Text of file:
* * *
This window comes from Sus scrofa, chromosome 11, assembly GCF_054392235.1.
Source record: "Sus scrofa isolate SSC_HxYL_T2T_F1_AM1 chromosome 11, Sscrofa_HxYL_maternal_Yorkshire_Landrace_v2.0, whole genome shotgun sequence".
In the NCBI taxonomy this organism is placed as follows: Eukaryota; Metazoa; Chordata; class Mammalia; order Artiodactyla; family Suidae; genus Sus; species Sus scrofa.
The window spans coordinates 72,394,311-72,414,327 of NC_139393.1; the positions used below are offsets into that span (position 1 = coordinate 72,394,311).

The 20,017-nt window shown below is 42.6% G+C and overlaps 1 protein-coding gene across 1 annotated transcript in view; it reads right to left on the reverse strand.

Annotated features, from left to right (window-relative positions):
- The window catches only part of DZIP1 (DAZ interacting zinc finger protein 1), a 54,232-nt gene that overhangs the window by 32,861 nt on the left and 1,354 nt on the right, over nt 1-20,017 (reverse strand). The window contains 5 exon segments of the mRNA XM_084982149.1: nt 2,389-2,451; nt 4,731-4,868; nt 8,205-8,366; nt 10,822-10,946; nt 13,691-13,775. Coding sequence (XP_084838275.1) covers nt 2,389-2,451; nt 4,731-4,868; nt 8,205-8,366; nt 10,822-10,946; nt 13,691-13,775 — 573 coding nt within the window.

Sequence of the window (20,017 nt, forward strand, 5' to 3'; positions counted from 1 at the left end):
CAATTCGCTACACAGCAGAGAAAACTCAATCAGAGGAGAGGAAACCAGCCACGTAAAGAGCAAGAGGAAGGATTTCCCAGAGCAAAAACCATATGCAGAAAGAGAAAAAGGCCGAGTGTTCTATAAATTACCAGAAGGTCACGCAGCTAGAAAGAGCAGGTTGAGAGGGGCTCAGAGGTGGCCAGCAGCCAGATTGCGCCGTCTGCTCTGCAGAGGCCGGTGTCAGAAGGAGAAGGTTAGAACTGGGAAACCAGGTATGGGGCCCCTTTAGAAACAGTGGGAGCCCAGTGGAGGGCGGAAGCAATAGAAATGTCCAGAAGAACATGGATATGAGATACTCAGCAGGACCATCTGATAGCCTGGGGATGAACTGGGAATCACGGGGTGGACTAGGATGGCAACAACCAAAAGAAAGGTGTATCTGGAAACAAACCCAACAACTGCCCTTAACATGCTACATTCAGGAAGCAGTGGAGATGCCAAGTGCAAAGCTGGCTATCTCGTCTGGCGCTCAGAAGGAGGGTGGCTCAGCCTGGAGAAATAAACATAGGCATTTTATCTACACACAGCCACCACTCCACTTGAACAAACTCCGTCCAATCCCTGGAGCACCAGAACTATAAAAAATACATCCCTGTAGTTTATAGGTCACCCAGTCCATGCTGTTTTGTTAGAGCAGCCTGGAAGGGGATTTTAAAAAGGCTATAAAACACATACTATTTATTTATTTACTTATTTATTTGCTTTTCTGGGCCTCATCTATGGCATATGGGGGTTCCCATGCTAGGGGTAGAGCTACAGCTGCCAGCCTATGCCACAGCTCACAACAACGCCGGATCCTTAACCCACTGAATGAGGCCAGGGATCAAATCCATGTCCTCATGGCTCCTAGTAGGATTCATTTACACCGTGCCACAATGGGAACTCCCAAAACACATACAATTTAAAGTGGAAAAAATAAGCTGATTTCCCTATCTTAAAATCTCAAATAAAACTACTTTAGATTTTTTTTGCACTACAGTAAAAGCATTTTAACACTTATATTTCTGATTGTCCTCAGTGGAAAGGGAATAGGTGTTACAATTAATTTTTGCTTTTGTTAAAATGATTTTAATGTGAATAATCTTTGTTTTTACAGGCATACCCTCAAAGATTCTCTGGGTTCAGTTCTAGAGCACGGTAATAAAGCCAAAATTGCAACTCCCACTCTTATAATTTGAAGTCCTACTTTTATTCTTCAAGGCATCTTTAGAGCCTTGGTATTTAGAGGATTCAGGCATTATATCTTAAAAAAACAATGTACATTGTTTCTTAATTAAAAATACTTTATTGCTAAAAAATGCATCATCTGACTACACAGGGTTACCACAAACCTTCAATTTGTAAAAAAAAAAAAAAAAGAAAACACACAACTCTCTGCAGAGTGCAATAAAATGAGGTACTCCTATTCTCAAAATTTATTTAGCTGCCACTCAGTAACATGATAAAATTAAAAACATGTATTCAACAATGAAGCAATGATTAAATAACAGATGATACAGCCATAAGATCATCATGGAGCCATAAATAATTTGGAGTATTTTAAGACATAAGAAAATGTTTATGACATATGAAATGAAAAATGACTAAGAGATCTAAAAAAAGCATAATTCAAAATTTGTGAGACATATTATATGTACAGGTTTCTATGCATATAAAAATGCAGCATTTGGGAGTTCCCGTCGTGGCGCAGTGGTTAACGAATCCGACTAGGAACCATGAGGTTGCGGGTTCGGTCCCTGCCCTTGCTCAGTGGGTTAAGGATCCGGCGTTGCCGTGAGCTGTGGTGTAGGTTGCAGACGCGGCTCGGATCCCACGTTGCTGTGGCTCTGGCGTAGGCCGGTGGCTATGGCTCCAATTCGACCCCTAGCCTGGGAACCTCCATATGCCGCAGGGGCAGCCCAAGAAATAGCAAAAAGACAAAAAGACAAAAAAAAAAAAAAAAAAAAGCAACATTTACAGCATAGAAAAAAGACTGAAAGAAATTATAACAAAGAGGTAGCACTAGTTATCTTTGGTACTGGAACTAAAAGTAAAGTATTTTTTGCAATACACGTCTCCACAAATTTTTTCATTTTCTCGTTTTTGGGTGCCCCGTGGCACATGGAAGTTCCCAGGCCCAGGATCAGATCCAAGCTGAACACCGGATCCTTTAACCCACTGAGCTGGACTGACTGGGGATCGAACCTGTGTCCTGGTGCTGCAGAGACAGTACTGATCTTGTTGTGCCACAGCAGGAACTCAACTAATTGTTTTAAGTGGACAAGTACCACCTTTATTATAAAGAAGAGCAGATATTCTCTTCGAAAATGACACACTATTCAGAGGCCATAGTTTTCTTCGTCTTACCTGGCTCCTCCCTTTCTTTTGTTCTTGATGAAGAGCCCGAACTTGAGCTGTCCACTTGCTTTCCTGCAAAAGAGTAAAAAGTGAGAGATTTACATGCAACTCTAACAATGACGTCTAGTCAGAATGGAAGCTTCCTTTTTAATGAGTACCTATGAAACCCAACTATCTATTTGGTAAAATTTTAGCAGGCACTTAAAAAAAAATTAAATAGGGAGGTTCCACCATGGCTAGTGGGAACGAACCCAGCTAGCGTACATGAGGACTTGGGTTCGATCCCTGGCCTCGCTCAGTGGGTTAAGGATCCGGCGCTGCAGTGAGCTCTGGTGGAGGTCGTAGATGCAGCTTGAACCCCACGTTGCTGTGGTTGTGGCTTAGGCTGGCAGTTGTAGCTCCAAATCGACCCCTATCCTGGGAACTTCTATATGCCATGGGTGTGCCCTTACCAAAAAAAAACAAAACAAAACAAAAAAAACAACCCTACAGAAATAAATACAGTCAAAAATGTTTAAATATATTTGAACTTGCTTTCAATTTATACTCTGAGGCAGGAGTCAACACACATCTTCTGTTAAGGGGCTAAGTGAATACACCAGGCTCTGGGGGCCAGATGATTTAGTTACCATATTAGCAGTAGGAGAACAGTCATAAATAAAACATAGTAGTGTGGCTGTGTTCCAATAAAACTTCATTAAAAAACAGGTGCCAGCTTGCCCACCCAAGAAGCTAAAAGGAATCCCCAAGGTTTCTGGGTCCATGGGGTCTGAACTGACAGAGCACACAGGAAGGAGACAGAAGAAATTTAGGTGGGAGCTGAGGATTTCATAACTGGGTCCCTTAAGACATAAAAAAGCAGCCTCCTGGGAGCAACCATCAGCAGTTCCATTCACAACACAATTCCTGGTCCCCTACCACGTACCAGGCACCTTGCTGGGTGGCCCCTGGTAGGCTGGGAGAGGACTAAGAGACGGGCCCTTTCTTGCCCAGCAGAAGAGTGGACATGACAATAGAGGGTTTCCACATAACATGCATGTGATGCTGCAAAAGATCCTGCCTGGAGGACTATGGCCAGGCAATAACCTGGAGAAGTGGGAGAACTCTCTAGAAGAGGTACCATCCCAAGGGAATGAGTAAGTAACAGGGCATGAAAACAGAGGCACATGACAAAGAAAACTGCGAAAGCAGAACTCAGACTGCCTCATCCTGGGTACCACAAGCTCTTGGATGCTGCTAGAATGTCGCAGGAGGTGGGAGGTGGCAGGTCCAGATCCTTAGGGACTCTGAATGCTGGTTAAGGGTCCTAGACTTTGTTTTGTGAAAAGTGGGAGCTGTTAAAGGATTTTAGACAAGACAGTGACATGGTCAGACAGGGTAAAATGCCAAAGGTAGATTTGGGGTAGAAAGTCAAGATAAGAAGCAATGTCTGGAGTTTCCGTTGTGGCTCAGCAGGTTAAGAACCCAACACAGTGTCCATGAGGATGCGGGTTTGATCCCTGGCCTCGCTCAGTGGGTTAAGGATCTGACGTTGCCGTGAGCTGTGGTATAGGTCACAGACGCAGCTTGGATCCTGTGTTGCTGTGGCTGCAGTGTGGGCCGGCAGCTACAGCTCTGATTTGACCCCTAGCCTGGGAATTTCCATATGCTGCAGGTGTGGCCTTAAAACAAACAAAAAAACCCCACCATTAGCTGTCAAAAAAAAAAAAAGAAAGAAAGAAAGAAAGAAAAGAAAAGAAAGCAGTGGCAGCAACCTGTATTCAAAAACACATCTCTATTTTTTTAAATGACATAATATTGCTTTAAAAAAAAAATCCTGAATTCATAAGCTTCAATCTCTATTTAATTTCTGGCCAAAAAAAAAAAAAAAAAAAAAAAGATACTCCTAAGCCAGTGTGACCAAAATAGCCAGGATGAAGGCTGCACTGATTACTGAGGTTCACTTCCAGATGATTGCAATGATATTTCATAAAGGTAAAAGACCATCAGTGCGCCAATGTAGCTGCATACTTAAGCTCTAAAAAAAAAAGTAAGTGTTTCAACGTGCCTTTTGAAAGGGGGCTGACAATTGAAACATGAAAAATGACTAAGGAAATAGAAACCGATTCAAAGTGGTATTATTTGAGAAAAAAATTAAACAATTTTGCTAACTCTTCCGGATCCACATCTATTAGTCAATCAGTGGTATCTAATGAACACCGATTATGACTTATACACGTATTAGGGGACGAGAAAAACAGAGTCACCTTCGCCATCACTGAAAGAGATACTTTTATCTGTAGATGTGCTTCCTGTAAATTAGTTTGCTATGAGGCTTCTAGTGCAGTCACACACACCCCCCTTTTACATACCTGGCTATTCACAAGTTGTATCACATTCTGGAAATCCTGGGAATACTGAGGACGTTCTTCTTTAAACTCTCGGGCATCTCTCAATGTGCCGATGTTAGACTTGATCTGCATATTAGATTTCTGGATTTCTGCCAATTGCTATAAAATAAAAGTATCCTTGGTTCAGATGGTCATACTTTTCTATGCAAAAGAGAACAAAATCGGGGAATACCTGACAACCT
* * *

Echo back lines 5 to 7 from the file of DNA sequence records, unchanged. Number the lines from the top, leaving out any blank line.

The 20,017-nt window shown below is 42.6% G+C and overlaps 1 protein-coding gene across 1 annotated transcript in view; it reads right to left on the reverse strand.

Annotated features, from left to right (window-relative positions):
- The window catches only part of DZIP1 (DAZ interacting zinc finger protein 1), a 54,232-nt gene that overhangs the window by 32,861 nt on the left and 1,354 nt on the right, over nt 1-20,017 (reverse strand). The window contains 5 exon segments of the mRNA XM_084982149.1: nt 2,389-2,451; nt 4,731-4,868; nt 8,205-8,366; nt 10,822-10,946; nt 13,691-13,775. Coding sequence (XP_084838275.1) covers nt 2,389-2,451; nt 4,731-4,868; nt 8,205-8,366; nt 10,822-10,946; nt 13,691-13,775 — 573 coding nt within the window.